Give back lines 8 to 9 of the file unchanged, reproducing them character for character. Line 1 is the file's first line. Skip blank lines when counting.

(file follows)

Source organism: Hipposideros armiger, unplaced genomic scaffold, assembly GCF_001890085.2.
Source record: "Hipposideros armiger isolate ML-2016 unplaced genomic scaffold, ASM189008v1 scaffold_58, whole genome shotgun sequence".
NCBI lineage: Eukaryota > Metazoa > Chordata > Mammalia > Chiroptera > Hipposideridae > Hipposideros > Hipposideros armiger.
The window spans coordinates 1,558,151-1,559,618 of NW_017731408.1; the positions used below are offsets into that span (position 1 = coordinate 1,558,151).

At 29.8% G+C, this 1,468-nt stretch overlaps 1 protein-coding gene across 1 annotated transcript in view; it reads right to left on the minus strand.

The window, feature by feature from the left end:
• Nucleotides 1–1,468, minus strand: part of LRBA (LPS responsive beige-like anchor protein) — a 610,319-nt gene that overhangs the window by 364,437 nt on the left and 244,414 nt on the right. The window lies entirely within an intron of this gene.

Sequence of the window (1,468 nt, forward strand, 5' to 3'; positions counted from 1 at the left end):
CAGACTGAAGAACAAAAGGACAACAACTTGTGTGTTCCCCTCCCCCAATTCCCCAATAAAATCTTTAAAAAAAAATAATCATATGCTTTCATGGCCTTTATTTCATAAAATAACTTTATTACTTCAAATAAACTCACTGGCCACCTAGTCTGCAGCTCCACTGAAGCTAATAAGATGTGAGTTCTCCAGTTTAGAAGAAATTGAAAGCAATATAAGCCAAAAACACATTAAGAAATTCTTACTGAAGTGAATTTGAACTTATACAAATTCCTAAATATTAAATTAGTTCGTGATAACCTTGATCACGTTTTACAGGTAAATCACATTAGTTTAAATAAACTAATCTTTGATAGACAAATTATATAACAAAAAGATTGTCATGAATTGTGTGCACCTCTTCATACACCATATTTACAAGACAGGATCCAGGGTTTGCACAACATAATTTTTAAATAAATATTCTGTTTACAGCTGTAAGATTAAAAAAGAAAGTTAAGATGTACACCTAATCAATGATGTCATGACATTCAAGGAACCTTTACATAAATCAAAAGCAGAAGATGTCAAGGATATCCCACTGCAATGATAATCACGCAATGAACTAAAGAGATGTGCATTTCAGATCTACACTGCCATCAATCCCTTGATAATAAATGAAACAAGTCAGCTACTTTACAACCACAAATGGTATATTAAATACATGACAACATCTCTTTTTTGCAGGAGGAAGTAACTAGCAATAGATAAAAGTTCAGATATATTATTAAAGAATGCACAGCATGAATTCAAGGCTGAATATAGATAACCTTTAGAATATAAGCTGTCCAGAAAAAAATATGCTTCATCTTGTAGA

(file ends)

Sequence of the window (1,468 nt, forward strand, 5' to 3'; positions counted from 1 at the left end):
CAGACTGAAGAACAAAAGGACAACAACTTGTGTGTTCCCCTCCCCCAATTCCCCAATAAAATCTTTAAAAAAAAATAATCATATGCTTTCATGGCCTTTATTTCATAAAATAACTTTATTACTTCAAATAAACTCACTGGCCACCTAGTCTGCAGCTCCACTGAAGCTAATAAGATGTGAGTTCTCCAGTTTAGAAGAAATTGAAAGCAATATAAGCCAAAAACACATTAAGAAATTCTTACTGAAGTGAATTTGAACTTATACAAATTCCTAAATATTAAATTAGTTCGTGATAACCTTGATCACGTTTTACAGGTAAATCACATTAGTTTAAATAAACTAATCTTTGATAGACAAATTATATAACAAAAAGATTGTCATGAATTGTGTGCACCTCTTCATACACCATATTTACAAGACAGGATCCAGGGTTTGCACAACATAATTTTTAAATAAATATTCTGTTTACAGCTGTAAGATTAAAAAAGAAAGTTAAGATGTACACCTAATCAATGATGTCATGACATTCAAGGAACCTTTACATAAATCAAAAGCAGAAGATGTCAAGGATATCCCACTGCAATGATAATCACGCAATGAACTAAAGAGATGTGCATTTCAGATCTACACTGCCATCAATCCCTTGATAATAAATGAAACAAGTCAGCTACTTTACAACCACAAATGGTATATTAAATACATGACAACATCTCTTTTTTGCAGGAGGAAGTAACTAGCAATAGATAAAAGTTCAGATATATTATTAAAGAATGCACAGCATGAATTCAAGGCTGAATATAGATAACCTTTAGAATATAAGCTGTCCAGAAAAAAATATGCTTCATCTTGTAGA